Sunday, October 15, 2006

Random Bullets of 49 Up

  • The place was packed. The line went down the block. Granted, the film's only here for a week, and it was a rainy Sunday afternoon, the perfect circumstance for a movie. But also it is evidence that I'm not alone in my 15+-year obsession with the continuing story of these fourteen random Brits.
  • Except for Tony, the jolly ex-jockey, just about everyone apparently hates being part of the series. Several people spoke quite bitterly about it, and yet most of them keep showing up every seven years. They do get paid to participate, according to Wikipedia, but that can't be their motivation as most of them are doing all right financially. I think I'd hate it, too; I'm self-conscious enough as it is without my whole life being viewed and analyzed by millions of people at seven-year intervals. You've gotta feel for them; it's not like they knew what they were in for when it all got started back in 1964.
  • But I love watching it. So much for my snobbish standoffishness about reality TV: one participant (one of my least-favorite, but never mind) pointed out that this time around that the series was really the first example of reality TV. Actually the fact that most of them hate it might be one difference; if they were eager to bare everything about their lives every seven years, I don't think I'd trust their portraits so much.
  • A lot of them are divorced. I don't know what the statistics are in England generally, but I figure either they're as high as they are in the U.S. or maybe the series has contributed to straining the participants' marriages.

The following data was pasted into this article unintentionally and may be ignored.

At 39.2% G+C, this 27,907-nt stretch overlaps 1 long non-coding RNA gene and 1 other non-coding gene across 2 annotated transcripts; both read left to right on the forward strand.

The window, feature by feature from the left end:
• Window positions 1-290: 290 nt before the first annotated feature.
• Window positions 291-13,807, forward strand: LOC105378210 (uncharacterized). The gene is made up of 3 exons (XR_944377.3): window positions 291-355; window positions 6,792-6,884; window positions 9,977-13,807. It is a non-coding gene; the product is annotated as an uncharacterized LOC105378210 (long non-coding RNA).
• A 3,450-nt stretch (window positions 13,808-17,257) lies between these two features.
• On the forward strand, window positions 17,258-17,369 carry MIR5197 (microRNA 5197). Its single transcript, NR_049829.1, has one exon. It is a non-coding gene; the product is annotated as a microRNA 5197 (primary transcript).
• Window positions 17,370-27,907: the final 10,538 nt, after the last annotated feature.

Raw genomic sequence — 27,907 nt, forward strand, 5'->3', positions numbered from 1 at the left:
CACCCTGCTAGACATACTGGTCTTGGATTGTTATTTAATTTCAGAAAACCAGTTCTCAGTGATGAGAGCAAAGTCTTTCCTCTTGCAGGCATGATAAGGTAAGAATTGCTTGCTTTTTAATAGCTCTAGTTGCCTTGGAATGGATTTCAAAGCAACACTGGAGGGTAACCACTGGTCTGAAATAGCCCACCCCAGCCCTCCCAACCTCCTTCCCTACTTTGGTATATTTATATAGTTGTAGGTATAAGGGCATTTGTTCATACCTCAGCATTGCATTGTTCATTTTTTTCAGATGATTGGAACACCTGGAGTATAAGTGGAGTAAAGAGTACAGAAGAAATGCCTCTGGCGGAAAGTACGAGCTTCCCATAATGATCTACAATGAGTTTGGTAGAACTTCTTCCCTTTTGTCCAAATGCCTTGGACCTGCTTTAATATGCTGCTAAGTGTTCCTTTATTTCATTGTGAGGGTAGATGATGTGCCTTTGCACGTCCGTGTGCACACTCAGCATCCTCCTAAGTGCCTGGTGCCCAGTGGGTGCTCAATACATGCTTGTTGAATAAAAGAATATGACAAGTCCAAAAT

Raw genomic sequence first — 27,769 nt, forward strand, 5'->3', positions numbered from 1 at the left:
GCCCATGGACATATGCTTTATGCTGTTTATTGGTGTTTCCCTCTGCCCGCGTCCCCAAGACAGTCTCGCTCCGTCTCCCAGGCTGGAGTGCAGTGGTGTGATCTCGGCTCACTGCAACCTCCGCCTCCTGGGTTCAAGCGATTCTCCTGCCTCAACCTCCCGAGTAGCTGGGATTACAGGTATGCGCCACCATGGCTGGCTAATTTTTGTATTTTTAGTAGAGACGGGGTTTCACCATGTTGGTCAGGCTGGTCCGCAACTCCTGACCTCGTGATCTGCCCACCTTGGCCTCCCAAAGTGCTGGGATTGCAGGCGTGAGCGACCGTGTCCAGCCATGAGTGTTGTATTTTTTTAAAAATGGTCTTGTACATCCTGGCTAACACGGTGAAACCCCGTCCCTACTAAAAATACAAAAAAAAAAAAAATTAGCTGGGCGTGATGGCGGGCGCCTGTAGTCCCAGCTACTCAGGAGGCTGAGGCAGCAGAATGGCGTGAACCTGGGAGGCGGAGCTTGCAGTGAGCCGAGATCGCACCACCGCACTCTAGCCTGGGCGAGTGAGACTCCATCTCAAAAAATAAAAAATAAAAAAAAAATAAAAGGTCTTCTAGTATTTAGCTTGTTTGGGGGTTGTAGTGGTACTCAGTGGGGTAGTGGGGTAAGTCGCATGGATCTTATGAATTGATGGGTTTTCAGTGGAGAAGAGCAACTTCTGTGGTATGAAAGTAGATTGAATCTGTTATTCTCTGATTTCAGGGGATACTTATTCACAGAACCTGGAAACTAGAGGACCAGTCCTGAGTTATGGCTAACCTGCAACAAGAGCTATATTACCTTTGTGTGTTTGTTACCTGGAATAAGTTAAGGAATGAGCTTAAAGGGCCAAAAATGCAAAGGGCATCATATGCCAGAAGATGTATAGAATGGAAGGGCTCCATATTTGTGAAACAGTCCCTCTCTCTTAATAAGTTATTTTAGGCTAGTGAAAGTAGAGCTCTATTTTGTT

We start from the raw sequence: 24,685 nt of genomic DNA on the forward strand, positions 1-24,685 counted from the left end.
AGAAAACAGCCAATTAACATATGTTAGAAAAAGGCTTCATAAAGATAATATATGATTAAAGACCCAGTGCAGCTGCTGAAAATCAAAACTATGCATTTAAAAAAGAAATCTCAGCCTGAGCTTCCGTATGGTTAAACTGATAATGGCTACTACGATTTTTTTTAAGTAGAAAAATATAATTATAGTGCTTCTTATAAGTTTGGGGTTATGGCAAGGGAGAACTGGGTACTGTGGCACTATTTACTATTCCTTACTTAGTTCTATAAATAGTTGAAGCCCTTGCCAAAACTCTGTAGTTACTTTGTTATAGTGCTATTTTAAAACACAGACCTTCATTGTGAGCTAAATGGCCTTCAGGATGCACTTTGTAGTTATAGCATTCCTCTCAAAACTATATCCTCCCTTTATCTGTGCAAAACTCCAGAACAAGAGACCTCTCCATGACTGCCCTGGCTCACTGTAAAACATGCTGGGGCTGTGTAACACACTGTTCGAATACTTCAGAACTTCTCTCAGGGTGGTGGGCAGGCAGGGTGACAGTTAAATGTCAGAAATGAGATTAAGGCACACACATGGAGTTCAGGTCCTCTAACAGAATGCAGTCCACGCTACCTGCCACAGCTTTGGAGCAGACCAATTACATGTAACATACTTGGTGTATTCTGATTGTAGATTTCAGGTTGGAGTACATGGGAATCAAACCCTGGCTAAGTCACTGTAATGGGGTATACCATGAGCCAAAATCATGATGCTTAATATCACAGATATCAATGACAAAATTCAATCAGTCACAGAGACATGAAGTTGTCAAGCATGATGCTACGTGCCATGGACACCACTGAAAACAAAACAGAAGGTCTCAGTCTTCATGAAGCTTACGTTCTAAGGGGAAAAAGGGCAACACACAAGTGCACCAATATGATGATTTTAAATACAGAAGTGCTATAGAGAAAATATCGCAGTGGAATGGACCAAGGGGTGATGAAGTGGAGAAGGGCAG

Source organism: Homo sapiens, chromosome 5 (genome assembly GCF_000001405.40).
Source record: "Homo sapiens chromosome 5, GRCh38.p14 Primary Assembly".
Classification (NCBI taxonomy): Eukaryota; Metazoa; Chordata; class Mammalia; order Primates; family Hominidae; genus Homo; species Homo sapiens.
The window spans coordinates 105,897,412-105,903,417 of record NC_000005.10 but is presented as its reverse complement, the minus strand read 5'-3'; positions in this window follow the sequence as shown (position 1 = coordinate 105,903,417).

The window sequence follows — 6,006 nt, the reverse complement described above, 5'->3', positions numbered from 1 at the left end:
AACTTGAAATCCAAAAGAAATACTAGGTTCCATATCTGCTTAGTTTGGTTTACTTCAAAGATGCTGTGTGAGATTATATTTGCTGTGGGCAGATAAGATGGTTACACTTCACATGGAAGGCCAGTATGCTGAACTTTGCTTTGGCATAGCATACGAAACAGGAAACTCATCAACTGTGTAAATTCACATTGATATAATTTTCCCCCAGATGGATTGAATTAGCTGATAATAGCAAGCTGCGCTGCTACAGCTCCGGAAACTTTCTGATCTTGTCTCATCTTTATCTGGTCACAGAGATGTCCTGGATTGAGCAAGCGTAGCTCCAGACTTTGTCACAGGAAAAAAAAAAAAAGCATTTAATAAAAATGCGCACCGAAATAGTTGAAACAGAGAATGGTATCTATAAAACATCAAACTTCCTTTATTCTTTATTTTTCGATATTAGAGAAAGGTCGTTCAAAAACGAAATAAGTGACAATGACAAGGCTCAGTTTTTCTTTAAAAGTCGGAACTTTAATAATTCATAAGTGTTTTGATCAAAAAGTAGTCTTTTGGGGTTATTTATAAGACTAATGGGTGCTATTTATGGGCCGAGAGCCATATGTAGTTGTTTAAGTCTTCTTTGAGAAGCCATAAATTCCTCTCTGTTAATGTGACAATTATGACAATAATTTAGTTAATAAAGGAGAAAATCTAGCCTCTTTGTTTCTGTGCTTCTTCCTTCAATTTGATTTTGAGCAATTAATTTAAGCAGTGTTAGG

• A few of the participants, the ones who had children early, are grandparents now, which startled me more than anything else: 49 seems pretty young. But they're all so happy with their grandchildren; even more than they were about their kids.
  • One character who I would have bet was gay is now married with kids; go figure. Another, who is divorced, said something briefly about a "partner" of unspecified gender who didn't want to appear in the film. It's not the most noble urge but I keep wishing one of them would come out.
  • I know Michael Apted originally meant the film to be a political statement about class in Britain, but it's turned out more as a series about stages of life. At least that's how it seems to me: seeing all these very different people who are the same age gives a kind of composite portrait of life at, say, 35 or 49.I saw 28 Up on video in about 1990, and have seen all the films since on a big screen as soon as they come out. Since I'm about ten years younger than the participants (at least by the time I see them onscreen), it feels a little like a glimpse into my future, or a sort of British version of my future. This time, I was struck by how calm and self-reflective just about everyone was. Some people got emotional when talking about losing their jobs or their marriages, but generally they had a kind of perspective and thoughtfulness about their lives that gives me some hope for mine.
  • I was in a really crabby mood when I went out to see the movie, and when it was over I felt great. I got a fish taco at Taco Del Mar (okay, but still not as good as the place in Capitola) and drove home in a blissful haze of other people's lives.


Blogger liz said...

I love that series.

1:13 PM  

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